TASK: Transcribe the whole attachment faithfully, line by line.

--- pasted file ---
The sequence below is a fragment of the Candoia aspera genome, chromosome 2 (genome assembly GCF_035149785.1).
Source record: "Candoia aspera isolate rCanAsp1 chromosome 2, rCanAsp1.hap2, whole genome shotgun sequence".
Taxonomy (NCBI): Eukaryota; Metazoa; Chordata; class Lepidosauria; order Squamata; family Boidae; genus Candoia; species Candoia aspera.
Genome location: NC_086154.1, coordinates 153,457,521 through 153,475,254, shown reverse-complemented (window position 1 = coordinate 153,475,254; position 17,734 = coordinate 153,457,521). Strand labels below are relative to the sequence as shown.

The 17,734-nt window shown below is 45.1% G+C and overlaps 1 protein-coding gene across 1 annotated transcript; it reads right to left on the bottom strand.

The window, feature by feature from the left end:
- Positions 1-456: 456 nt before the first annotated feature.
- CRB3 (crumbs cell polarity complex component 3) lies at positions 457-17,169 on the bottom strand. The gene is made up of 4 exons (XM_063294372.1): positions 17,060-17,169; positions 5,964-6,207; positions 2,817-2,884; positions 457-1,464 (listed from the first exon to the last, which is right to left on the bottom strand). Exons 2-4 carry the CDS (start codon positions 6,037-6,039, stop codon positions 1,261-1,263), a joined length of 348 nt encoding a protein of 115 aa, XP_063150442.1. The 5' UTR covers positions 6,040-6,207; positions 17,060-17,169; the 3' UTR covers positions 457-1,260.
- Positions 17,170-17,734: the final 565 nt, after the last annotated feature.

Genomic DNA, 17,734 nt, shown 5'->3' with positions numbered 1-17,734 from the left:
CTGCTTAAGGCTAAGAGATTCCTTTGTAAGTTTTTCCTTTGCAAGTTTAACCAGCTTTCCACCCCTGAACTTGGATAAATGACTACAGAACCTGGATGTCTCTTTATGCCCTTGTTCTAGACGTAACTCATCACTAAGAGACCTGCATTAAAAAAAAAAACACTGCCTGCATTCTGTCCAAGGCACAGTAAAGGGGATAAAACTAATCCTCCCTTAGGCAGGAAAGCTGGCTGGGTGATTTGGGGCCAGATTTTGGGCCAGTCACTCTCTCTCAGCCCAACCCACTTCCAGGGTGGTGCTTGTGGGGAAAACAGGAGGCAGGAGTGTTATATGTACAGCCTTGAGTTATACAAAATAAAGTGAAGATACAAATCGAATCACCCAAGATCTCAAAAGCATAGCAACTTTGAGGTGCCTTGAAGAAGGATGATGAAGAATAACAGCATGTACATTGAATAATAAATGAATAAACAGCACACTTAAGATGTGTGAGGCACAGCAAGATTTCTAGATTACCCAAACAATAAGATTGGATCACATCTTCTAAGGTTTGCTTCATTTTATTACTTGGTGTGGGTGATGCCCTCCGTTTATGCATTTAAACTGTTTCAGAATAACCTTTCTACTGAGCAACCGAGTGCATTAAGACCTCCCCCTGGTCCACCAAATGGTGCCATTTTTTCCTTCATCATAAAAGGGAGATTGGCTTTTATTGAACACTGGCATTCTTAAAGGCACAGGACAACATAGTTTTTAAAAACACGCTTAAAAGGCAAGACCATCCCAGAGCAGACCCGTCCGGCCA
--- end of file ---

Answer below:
The sequence below is a fragment of the Candoia aspera genome, chromosome 2 (genome assembly GCF_035149785.1).
Source record: "Candoia aspera isolate rCanAsp1 chromosome 2, rCanAsp1.hap2, whole genome shotgun sequence".
Taxonomy (NCBI): Eukaryota; Metazoa; Chordata; class Lepidosauria; order Squamata; family Boidae; genus Candoia; species Candoia aspera.
Genome location: NC_086154.1, coordinates 153,457,521 through 153,475,254, shown reverse-complemented (window position 1 = coordinate 153,475,254; position 17,734 = coordinate 153,457,521). Strand labels below are relative to the sequence as shown.

The 17,734-nt window shown below is 45.1% G+C and overlaps 1 protein-coding gene across 1 annotated transcript; it reads right to left on the bottom strand.

The window, feature by feature from the left end:
- Positions 1-456: 456 nt before the first annotated feature.
- CRB3 (crumbs cell polarity complex component 3) lies at positions 457-17,169 on the bottom strand. The gene is made up of 4 exons (XM_063294372.1): positions 17,060-17,169; positions 5,964-6,207; positions 2,817-2,884; positions 457-1,464 (listed from the first exon to the last, which is right to left on the bottom strand). Exons 2-4 carry the CDS (start codon positions 6,037-6,039, stop codon positions 1,261-1,263), a joined length of 348 nt encoding a protein of 115 aa, XP_063150442.1. The 5' UTR covers positions 6,040-6,207; positions 17,060-17,169; the 3' UTR covers positions 457-1,260.
- Positions 17,170-17,734: the final 565 nt, after the last annotated feature.

Genomic DNA, 17,734 nt, shown 5'->3' with positions numbered 1-17,734 from the left:
CTGCTTAAGGCTAAGAGATTCCTTTGTAAGTTTTTCCTTTGCAAGTTTAACCAGCTTTCCACCCCTGAACTTGGATAAATGACTACAGAACCTGGATGTCTCTTTATGCCCTTGTTCTAGACGTAACTCATCACTAAGAGACCTGCATTAAAAAAAAAAACACTGCCTGCATTCTGTCCAAGGCACAGTAAAGGGGATAAAACTAATCCTCCCTTAGGCAGGAAAGCTGGCTGGGTGATTTGGGGCCAGATTTTGGGCCAGTCACTCTCTCTCAGCCCAACCCACTTCCAGGGTGGTGCTTGTGGGGAAAACAGGAGGCAGGAGTGTTATATGTACAGCCTTGAGTTATACAAAATAAAGTGAAGATACAAATCGAATCACCCAAGATCTCAAAAGCATAGCAACTTTGAGGTGCCTTGAAGAAGGATGATGAAGAATAACAGCATGTACATTGAATAATAAATGAATAAACAGCACACTTAAGATGTGTGAGGCACAGCAAGATTTCTAGATTACCCAAACAATAAGATTGGATCACATCTTCTAAGGTTTGCTTCATTTTATTACTTGGTGTGGGTGATGCCCTCCGTTTATGCATTTAAACTGTTTCAGAATAACCTTTCTACTGAGCAACCGAGTGCATTAAGACCTCCCCCTGGTCCACCAAATGGTGCCATTTTTTCCTTCATCATAAAAGGGAGATTGGCTTTTATTGAACACTGGCATTCTTAAAGGCACAGGACAACATAGTTTTTAAAAACACGCTTAAAAGGCAAGACCATCCCAGAGCAGACCCGTCCGGCCA